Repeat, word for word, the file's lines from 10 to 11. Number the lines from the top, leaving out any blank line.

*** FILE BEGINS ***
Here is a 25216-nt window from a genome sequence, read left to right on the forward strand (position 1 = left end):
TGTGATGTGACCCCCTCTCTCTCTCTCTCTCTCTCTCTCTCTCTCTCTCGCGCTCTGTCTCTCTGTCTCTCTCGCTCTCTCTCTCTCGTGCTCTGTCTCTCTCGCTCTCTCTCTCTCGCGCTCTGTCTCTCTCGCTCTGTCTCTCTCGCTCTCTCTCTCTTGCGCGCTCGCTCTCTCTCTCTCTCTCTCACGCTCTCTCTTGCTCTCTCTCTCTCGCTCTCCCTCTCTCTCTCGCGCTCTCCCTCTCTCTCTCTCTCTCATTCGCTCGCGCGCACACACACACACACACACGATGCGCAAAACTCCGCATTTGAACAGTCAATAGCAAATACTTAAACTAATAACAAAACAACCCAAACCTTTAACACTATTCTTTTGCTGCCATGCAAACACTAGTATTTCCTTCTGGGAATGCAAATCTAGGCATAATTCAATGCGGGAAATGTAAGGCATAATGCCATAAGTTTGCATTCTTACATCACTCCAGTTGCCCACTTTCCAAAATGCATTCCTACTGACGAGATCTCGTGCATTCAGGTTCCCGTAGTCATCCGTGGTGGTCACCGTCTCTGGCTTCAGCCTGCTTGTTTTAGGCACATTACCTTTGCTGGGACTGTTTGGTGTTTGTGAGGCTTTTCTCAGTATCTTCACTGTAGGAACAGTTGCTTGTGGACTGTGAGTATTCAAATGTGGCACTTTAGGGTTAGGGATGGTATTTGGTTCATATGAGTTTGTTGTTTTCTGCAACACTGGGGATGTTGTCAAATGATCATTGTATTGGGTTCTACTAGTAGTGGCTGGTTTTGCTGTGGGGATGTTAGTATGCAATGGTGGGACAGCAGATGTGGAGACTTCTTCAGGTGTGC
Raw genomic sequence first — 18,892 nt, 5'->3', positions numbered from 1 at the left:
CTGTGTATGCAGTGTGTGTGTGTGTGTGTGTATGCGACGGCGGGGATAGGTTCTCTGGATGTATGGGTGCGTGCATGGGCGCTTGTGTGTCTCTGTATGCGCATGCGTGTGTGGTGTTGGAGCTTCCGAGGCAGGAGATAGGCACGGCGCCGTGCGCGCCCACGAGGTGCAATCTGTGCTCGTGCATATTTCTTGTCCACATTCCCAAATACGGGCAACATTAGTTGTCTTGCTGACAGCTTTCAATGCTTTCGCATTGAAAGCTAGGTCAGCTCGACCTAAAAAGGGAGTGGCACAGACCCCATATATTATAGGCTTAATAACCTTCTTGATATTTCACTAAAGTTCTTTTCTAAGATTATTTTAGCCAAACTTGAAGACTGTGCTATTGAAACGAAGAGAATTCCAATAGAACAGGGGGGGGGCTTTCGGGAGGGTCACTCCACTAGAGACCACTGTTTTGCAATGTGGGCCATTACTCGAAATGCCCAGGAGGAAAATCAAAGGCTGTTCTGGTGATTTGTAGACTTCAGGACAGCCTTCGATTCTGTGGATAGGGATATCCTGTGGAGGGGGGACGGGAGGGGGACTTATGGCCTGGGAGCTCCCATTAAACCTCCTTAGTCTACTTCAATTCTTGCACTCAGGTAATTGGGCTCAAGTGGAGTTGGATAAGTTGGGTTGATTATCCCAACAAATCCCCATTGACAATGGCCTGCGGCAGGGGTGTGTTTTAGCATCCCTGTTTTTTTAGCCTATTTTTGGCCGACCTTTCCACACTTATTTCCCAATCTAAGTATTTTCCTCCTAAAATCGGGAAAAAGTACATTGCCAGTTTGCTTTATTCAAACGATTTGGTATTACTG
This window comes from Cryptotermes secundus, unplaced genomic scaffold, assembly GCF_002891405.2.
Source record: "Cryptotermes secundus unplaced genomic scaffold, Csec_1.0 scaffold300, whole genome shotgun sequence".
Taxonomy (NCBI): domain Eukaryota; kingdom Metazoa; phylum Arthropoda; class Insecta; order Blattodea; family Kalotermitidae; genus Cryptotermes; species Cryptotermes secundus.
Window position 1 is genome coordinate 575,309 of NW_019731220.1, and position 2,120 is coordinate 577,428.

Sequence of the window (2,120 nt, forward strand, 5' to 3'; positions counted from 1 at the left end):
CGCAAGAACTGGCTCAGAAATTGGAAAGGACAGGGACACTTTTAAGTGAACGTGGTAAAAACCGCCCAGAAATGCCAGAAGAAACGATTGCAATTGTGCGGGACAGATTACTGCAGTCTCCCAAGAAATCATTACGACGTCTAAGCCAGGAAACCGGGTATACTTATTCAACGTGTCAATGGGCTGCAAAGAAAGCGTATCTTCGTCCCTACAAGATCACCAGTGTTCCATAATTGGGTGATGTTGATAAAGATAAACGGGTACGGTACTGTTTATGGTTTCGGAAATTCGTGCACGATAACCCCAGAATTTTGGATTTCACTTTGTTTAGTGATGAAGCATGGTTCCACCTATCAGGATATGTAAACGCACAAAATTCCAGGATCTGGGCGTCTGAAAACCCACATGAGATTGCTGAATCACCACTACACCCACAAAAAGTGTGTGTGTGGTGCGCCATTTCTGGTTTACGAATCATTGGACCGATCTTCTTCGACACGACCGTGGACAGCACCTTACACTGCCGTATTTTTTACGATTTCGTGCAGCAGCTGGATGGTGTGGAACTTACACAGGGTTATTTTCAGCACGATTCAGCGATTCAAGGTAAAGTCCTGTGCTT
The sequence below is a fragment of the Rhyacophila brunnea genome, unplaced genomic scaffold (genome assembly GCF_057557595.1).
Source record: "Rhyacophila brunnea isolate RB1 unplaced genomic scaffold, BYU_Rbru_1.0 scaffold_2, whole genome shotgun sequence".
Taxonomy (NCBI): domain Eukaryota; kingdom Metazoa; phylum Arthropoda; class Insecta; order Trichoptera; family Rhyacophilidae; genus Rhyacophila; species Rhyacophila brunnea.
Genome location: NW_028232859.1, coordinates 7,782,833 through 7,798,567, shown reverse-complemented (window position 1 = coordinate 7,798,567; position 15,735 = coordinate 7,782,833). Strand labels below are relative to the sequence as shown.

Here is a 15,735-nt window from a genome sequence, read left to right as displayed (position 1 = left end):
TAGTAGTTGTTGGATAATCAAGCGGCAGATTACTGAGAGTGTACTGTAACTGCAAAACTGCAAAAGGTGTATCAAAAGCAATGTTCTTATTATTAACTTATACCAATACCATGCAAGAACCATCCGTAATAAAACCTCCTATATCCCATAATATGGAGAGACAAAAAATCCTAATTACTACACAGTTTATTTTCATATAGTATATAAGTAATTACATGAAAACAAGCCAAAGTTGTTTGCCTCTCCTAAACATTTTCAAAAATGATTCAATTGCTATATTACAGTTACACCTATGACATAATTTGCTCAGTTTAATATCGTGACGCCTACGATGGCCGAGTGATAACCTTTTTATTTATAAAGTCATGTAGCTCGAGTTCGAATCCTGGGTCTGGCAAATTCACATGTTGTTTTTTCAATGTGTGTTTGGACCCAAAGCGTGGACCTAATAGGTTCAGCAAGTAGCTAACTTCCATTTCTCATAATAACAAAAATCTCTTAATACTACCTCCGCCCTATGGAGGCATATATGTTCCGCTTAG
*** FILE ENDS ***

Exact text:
CGCAAGAACTGGCTCAGAAATTGGAAAGGACAGGGACACTTTTAAGTGAACGTGGTAAAAACCGCCCAGAAATGCCAGAAGAAACGATTGCAATTGTGCGGGACAGATTACTGCAGTCTCCCAAGAAATCATTACGACGTCTAAGCCAGGAAACCGGGTATACTTATTCAACGTGTCAATGGGCTGCAAAGAAAGCGTATCTTCGTCCCTACAAGATCACCAGTGTTCCATAATTGGGTGATGTTGATAAAGATAAACGGGTACGGTACTGTTTATGGTTTCGGAAATTCGTGCACGATAACCCCAGAATTTTGGATTTCACTTTGTTTAGTGATGAAGCATGGTTCCACCTATCAGGATATGTAAACGCACAAAATTCCAGGATCTGGGCGTCTGAAAACCCACATGAGATTGCTGAATCACCACTACACCCACAAAAAGTGTGTGTGTGGTGCGCCATTTCTGGTTTACGAATCATTGGACCGATCTTCTTCGACACGACCGTGGACAGCACCTTACACTGCCGTATTTTTTACGATTTCGTGCAGCAGCTGGATGGTGTGGAACTTACACAGGGTTATTTTCAGCACGATTCAGCGATTCAAGGTAAAGTCCTGTGCTT
The sequence below is a fragment of the Rhyacophila brunnea genome, unplaced genomic scaffold (genome assembly GCF_057557595.1).